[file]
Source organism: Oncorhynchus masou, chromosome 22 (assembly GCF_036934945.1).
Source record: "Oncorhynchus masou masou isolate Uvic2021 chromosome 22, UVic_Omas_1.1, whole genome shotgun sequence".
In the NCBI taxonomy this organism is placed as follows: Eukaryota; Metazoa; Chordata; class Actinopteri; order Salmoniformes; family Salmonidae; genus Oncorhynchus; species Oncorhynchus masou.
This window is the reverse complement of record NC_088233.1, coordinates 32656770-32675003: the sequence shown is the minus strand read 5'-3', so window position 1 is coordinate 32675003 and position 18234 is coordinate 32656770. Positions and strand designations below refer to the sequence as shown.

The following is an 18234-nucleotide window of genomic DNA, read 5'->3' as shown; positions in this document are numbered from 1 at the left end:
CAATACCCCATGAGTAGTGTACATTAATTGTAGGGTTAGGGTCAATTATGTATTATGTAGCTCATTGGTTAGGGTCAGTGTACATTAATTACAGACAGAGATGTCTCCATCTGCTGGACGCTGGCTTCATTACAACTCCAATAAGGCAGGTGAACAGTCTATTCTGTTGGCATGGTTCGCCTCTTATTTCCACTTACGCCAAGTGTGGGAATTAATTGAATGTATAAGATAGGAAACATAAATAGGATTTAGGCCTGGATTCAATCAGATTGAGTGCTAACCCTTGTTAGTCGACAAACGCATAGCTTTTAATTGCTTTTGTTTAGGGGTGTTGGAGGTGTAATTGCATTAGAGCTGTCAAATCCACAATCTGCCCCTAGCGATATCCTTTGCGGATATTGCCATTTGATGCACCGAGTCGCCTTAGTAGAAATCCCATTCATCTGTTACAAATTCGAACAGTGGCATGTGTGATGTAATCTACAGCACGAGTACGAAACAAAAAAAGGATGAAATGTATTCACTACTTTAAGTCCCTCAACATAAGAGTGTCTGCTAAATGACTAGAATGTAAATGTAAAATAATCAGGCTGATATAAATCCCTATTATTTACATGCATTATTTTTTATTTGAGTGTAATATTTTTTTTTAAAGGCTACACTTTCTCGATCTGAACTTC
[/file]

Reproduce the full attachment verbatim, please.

Source organism: Oncorhynchus masou, chromosome 22 (assembly GCF_036934945.1).
Source record: "Oncorhynchus masou masou isolate Uvic2021 chromosome 22, UVic_Omas_1.1, whole genome shotgun sequence".
In the NCBI taxonomy this organism is placed as follows: Eukaryota; Metazoa; Chordata; class Actinopteri; order Salmoniformes; family Salmonidae; genus Oncorhynchus; species Oncorhynchus masou.
This window is the reverse complement of record NC_088233.1, coordinates 32656770-32675003: the sequence shown is the minus strand read 5'-3', so window position 1 is coordinate 32675003 and position 18234 is coordinate 32656770. Positions and strand designations below refer to the sequence as shown.

The following is an 18234-nucleotide window of genomic DNA, read 5'->3' as shown; positions in this document are numbered from 1 at the left end:
CAATACCCCATGAGTAGTGTACATTAATTGTAGGGTTAGGGTCAATTATGTATTATGTAGCTCATTGGTTAGGGTCAGTGTACATTAATTACAGACAGAGATGTCTCCATCTGCTGGACGCTGGCTTCATTACAACTCCAATAAGGCAGGTGAACAGTCTATTCTGTTGGCATGGTTCGCCTCTTATTTCCACTTACGCCAAGTGTGGGAATTAATTGAATGTATAAGATAGGAAACATAAATAGGATTTAGGCCTGGATTCAATCAGATTGAGTGCTAACCCTTGTTAGTCGACAAACGCATAGCTTTTAATTGCTTTTGTTTAGGGGTGTTGGAGGTGTAATTGCATTAGAGCTGTCAAATCCACAATCTGCCCCTAGCGATATCCTTTGCGGATATTGCCATTTGATGCACCGAGTCGCCTTAGTAGAAATCCCATTCATCTGTTACAAATTCGAACAGTGGCATGTGTGATGTAATCTACAGCACGAGTACGAAACAAAAAAAGGATGAAATGTATTCACTACTTTAAGTCCCTCAACATAAGAGTGTCTGCTAAATGACTAGAATGTAAATGTAAAATAATCAGGCTGATATAAATCCCTATTATTTACATGCATTATTTTTTATTTGAGTGTAATATTTTTTTTTAAAGGCTACACTTTCTCGATCTGAACTTC